As we said yesterday, traders could have just slept through the entire day, ignored headlines about mad cows, auctions of European bonds maturing in a few weeks, speculation of Europe's alleged falling out favor with austerity which is very much irrelevant as all that matters is what German taxpayers/voters say, and the SEC's latest laughable scapegoating attempts, and just woken to the 4:30 pm announcement of iPhone sales in China. As expected, the entire world is now reacting. Here is Deutsche Bank's Jim Reid with the global response to the world's ongoing fascination with aspirational cell phones.
While images of car-chases and Gene Hackman's pork-pie hat may be conjured, the tough new reality that has emerged this week in Europe's rising tensions is the decisive development in France as the election proved a strong showing for both far-right and far-left political parties at the same time. Somewhat surprisingly these extremes are in agreement on critical economic policies: they both want to restrict free-trade and the labor market, and also want to subjugate the ECB. Together with the Socialists and even most Centrists, the extremes clearly converge on a very strong consensus for anti-growth structural policies and massively lax fiscal (fair estimate might be 60% of the voters) and monetary (ditto, perhaps 90% of the voters) policies. This means that France has given up its ambition to become anything like economically similar to Germany. Instead, they have reverted towards joining their natural economic allies in the Eurozone: Italy and Spain. Perhaps this is why French spreads/yields have risen over 40% in the last few weeks as the politically pragmatic Anglo-Saxon spirits are starting to seize the enormity of what is happening: France is no longer any form of supporter of ally of Germany. The idea that somehow, pragmatic voices will stop this political groundswell is entirely misplaced: this destructive belief set has started to run its course. It is now in the Continental blood and the healthiness of economies over the pond is deteriorating fast.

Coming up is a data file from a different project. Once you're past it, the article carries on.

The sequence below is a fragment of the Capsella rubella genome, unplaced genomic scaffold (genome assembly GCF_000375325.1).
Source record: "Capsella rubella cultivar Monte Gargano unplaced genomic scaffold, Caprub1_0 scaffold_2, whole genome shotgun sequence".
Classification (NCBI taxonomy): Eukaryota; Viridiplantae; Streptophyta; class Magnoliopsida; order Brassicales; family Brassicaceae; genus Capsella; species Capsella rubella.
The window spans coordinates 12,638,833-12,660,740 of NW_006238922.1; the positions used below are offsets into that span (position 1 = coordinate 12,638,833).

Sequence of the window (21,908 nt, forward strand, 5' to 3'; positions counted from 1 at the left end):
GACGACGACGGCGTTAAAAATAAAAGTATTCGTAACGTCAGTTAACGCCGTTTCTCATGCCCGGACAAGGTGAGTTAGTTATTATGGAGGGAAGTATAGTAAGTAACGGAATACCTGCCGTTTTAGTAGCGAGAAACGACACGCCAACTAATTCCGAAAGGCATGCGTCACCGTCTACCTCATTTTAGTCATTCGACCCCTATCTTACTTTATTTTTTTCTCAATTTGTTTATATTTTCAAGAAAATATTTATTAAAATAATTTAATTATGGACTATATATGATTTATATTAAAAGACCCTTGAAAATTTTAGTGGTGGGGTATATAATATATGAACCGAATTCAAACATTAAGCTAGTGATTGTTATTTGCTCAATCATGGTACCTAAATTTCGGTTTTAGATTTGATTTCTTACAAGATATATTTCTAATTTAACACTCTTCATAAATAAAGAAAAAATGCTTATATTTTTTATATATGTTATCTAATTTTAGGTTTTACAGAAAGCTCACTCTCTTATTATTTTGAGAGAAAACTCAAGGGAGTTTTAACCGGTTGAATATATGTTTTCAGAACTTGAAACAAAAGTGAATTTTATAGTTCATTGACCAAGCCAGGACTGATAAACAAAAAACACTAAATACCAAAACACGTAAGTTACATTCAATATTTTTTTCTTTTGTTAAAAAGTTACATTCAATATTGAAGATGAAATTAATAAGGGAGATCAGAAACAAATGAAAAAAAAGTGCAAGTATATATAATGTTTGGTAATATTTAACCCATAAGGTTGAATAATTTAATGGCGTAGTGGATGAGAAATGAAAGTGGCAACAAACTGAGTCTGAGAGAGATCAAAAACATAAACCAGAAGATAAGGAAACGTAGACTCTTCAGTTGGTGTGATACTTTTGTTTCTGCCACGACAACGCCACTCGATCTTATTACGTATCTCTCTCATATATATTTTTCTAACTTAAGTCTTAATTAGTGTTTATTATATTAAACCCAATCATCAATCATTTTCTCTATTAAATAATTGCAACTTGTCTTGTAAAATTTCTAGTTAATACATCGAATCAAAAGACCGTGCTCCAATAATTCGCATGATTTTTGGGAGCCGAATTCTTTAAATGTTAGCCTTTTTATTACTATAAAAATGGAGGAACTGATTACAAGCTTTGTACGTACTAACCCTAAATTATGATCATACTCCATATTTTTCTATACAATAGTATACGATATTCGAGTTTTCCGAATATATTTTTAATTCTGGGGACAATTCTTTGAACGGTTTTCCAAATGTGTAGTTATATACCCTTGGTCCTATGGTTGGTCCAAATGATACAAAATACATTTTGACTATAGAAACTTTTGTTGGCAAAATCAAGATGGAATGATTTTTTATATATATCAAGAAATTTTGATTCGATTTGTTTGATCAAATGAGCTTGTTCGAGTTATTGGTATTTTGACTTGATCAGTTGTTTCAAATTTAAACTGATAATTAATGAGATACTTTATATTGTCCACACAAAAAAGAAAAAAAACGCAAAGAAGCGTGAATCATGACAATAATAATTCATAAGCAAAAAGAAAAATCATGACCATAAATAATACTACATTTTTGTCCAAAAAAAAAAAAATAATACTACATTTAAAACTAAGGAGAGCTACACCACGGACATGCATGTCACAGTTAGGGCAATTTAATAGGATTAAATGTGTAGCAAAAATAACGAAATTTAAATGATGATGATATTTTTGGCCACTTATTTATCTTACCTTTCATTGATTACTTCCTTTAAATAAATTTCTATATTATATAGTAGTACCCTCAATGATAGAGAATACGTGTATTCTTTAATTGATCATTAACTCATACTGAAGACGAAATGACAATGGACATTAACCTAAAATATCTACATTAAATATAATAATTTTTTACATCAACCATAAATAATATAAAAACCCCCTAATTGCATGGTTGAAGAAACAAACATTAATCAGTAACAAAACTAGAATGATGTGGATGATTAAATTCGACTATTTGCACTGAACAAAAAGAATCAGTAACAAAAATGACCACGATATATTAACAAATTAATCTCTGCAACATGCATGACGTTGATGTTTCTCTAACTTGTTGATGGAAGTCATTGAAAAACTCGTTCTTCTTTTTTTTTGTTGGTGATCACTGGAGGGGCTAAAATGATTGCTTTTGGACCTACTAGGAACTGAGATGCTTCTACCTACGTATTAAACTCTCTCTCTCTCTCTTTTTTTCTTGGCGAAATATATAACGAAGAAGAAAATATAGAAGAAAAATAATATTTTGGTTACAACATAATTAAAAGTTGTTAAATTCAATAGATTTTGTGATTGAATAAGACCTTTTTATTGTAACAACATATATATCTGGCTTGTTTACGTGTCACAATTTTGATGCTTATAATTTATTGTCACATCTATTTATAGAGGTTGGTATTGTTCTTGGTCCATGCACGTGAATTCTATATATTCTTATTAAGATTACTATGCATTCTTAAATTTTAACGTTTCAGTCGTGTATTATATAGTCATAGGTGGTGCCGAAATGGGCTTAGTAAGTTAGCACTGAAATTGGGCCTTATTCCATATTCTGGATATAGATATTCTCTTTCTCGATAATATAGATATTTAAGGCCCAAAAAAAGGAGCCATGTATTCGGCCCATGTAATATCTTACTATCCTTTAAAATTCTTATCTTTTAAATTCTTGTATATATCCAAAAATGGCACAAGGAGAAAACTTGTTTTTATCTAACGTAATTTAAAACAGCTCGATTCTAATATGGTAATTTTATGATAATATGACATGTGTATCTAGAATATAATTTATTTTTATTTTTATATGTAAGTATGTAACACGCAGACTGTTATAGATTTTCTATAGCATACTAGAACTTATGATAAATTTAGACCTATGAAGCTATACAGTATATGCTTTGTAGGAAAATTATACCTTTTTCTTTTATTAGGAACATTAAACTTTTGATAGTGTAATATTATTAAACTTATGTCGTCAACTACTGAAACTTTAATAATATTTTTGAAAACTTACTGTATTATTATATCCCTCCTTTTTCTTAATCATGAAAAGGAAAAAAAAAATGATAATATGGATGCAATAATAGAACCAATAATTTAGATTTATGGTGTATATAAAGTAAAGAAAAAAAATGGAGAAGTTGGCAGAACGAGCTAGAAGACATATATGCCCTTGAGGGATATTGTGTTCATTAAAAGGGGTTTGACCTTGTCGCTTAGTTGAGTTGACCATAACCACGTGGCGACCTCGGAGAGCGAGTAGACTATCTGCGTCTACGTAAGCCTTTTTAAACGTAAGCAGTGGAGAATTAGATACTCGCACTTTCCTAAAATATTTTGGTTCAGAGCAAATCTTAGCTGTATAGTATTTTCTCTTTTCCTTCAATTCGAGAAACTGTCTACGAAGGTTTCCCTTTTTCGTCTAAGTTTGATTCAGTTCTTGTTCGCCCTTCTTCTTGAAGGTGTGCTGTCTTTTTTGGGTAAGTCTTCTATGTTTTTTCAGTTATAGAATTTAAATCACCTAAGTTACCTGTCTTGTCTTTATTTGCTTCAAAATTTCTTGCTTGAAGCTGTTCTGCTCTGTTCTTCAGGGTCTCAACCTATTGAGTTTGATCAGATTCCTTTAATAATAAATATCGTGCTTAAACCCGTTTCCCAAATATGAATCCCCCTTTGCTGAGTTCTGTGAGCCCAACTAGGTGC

Economic Debunker Steve Keen is interviewed by outspoken Irish journalist Vincent Browne and no holds are barred as he describes the Maastricht Treaty as a suicide pact of critically poor central-planning design of a supposed market-economy, based on financial crises never occurring, locking European governments into an austere path when stimulus is required. "Ultimately the Euro has to fail and the longer we continue the farce of believing we can make it function the larger the ultimate crash will be" is how Keen portrays the situation and describes the foreign-exchange, fiscal policy, and monetary policy shackles that have created and exaggerated the situation. This leads into a longer discussion of the state of the World and its inability to 'export into the ponzi' like Japan could from 1990 to 2010 since the entire developed world is trying to do the same thing and "there is no ponzi scheme on Mars that we can export to" leaving the globe without Japan's initial way out. The must-watch 10 minute interview goes on to discuss the endgame (a break in the political compact based on austerity pressures and military or political coups) as Keen sums up "it's amazing to see us repeating the same mistakes that were made during the 1930s but we are doing just that." ending with some potential solutions noting that there is no easy way out of this.